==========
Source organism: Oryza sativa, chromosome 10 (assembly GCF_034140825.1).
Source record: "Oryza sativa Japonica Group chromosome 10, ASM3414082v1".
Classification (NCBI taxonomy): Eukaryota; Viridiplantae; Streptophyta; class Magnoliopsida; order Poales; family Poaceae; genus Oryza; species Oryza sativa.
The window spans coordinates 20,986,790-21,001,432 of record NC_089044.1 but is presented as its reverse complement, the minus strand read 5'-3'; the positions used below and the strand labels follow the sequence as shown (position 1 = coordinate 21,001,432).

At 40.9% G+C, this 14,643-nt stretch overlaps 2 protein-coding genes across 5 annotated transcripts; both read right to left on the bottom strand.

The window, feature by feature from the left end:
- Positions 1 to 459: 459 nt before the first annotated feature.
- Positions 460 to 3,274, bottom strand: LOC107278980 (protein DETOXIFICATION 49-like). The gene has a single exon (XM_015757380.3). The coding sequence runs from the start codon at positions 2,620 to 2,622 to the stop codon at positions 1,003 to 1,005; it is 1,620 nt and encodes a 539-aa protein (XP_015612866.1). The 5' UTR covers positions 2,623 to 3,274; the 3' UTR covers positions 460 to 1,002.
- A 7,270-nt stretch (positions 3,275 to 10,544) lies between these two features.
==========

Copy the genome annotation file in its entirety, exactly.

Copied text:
Source organism: Oryza sativa, chromosome 10 (assembly GCF_034140825.1).
Source record: "Oryza sativa Japonica Group chromosome 10, ASM3414082v1".
Classification (NCBI taxonomy): Eukaryota; Viridiplantae; Streptophyta; class Magnoliopsida; order Poales; family Poaceae; genus Oryza; species Oryza sativa.
The window spans coordinates 20,986,790-21,001,432 of record NC_089044.1 but is presented as its reverse complement, the minus strand read 5'-3'; the positions used below and the strand labels follow the sequence as shown (position 1 = coordinate 21,001,432).

At 40.9% G+C, this 14,643-nt stretch overlaps 2 protein-coding genes across 5 annotated transcripts; both read right to left on the bottom strand.

The window, feature by feature from the left end:
- Positions 1 to 459: 459 nt before the first annotated feature.
- Positions 460 to 3,274, bottom strand: LOC107278980 (protein DETOXIFICATION 49-like). The gene has a single exon (XM_015757380.3). The coding sequence runs from the start codon at positions 2,620 to 2,622 to the stop codon at positions 1,003 to 1,005; it is 1,620 nt and encodes a 539-aa protein (XP_015612866.1). The 5' UTR covers positions 2,623 to 3,274; the 3' UTR covers positions 460 to 1,002.
- A 7,270-nt stretch (positions 3,275 to 10,544) lies between these two features.